Candidate Site: Vancouver Island North

Vancouver Island North is the habitat of eight species of cetacean and is a global trendsetter for whale research, responsible whale watching and conservation. For nearly half a century, whales have played a significant role in this area in the development of community, conservation, commerce, policy, science and the arts. The site includes the traditional territory of the Kwakwaka’wakw First Nation, whose connection to the Max’inux or killer whale can be traced back through through art, song and dance and verbal history.


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Candidate Site: Hervey Bay, Australia

Commonly referred to as Australia’s premier whale watching site, Hervey Bay is an internationally significant whale new-born calf nursery – where whales prepare their young for the long migration back to Antarctic waters. In celebration of the whale season, the Hervey Bay community plays host to the annual Oceans Festival which includes an illumination parade, a paddle out for whales and a seafood festival.


Candidate Site: Marlborough Sounds, New Zealand

Located on a key whale migration route, Marlborough Sounds is a fantastic location for spotting various whales, as well as five dolphin species. The site has transitioned from a history of whaling to conservation, with a strong desire to preserve the area as cetacean populations are on the rise again. In April 2018, the construction of a full-sized, 15m humpback whale replica will begin, located nearby the port, to help the Sounds communicate its history and to spread a global conservation message.


Candidate Site: Mosaic Jurubatiba, Brazil

The Mosaic Jurubatiba includes the Jurubatiba National Park as well as a series of key conservation sites along the central-north coast of the Rio de Janerio state. One of the sites main drives for becoming a WHS, it to ensure the currently vulnerable Franciscana Dolphins, are not driven to extinction. The area is also an important habitat for the data deficient Guiana Dolphins and regularly sees Humpback whales in the area. With strong conservation units already in place, the Jurubatiba candidate site is actively working to preserve their local species whilst fulfilling several other WHS criteria.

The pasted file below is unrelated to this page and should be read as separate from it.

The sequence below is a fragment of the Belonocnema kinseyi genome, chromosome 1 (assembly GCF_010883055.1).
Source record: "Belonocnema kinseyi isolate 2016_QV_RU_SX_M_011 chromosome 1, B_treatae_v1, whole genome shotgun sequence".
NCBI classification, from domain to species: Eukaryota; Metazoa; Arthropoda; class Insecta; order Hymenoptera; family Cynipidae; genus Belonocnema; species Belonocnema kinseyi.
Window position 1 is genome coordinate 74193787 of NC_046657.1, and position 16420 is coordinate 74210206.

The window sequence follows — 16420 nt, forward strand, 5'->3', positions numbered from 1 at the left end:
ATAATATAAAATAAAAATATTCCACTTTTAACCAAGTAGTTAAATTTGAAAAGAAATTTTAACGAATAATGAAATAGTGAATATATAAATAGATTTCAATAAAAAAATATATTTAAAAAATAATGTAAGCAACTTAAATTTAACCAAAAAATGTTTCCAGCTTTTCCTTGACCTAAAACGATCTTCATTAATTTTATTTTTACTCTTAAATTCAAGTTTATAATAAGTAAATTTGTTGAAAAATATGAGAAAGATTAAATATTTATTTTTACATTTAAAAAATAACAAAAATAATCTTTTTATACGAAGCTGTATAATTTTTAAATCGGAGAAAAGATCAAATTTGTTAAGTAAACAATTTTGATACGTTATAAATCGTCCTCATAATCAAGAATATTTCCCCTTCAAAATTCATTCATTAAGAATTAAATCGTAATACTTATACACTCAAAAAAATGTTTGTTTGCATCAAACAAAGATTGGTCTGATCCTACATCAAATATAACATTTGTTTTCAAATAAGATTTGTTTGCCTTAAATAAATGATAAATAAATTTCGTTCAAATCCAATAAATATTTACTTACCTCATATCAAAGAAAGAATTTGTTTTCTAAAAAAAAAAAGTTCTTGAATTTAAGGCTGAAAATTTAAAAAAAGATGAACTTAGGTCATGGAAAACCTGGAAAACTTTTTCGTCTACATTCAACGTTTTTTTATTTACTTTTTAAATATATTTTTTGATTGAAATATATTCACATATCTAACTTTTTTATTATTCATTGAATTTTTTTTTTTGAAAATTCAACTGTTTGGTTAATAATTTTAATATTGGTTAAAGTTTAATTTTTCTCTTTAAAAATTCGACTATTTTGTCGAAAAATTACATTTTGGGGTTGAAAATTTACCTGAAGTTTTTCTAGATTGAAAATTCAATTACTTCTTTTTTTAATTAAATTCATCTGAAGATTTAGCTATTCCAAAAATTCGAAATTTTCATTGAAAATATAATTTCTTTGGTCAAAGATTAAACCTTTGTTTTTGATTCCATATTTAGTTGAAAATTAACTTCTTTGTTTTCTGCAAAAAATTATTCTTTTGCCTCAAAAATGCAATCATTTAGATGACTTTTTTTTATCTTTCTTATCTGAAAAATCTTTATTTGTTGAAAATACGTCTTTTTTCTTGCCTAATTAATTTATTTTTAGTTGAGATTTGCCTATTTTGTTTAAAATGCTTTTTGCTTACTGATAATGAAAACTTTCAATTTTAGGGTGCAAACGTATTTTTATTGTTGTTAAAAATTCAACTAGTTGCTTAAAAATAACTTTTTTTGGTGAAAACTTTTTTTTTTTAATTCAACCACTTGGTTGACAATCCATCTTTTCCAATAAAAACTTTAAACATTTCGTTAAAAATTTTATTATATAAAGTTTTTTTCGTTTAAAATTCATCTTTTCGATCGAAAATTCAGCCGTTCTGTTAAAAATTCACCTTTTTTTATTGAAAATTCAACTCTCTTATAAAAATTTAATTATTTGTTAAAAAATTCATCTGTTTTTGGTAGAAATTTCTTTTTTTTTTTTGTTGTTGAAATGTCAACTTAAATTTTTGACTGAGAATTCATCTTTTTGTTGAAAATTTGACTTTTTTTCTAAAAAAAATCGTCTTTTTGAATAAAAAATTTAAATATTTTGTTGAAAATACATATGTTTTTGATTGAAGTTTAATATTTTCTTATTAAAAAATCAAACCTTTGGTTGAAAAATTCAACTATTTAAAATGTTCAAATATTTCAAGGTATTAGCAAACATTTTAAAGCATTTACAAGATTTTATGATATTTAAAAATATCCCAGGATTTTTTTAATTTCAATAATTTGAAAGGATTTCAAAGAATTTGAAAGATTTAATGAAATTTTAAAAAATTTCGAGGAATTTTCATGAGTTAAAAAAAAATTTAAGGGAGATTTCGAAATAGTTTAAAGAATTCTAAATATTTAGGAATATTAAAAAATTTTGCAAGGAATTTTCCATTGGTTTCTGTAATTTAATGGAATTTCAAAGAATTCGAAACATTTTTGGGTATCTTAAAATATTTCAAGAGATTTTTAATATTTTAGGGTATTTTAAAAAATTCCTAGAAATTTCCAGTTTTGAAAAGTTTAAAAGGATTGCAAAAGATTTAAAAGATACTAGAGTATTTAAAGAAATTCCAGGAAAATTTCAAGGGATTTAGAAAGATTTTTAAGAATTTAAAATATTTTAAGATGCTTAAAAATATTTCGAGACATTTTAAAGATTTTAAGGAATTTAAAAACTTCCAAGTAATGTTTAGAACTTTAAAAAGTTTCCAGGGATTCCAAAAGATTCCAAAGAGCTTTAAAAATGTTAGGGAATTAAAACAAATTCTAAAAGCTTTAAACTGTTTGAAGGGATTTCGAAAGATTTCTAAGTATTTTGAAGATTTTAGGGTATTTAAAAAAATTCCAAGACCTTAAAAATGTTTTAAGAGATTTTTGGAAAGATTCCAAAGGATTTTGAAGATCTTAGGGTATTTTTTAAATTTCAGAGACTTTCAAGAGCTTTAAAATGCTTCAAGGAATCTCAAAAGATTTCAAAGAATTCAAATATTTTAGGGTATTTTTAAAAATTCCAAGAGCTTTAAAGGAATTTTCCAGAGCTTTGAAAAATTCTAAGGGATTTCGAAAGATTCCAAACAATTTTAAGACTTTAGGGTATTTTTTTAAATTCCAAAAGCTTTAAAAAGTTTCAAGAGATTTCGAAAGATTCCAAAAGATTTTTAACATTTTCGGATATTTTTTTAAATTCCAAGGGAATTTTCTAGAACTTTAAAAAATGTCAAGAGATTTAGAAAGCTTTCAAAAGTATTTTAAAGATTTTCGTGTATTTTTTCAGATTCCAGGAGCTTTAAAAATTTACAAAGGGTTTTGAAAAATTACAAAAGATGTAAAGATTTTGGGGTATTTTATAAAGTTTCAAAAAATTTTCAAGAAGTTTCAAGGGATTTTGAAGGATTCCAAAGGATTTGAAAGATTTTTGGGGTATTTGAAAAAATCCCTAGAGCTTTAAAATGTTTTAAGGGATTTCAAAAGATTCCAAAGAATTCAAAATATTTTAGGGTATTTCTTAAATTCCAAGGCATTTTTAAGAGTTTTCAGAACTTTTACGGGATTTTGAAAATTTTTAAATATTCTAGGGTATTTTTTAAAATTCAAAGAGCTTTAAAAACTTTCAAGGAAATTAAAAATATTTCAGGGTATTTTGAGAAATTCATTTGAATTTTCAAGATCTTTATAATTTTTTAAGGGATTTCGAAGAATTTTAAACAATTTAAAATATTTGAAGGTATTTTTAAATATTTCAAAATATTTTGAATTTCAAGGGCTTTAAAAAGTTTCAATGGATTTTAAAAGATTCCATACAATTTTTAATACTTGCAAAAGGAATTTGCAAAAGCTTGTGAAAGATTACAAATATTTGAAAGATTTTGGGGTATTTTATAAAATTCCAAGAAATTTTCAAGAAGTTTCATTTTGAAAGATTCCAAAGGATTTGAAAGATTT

Candidate Site: The Bluff, Durban, South Africa

The Bluff, Durban, South Africa, includes seven suburbs as well as the rich and biologically productive coastal areas of the Indian Ocean which surround The Bluff. Once home to one of the largest whaling stations in the world, The Bluff has evolved into an area which celebrates its cetacean diversity through a ‘Welcoming of the Whales’ festival, a guided whale watching trail, offshore whale watches, and education and outreach through promoting ecotourism. The area is an important migratory route for humpback whales, including mother/calf pairs moving between northern calving grounds and southern feeding regions.

Candidate Site: Osa Peninsula, Costa Rica

The Osa Peninsula is a candidate Whale Heritage Site on the Pacific coast of Costa Rica. This is a virtual marine playground, with both Northern and Southern Hemisphere Humpback Whales present (this does not occur anywhere else in the world). In addition, the area is known for MEGA pods of Spotted Dolphins, Spinner Dolphins (a sub species found only here), Common Dolphins, and Bottlenose Dolphins as well as Rough-toothed Dolphins, False Killer Whales, Fin, Sei and Bryde’s Whales and the occasional visiting Orca. Other marine life includes sea turtles, Whale Sharks, and so much more!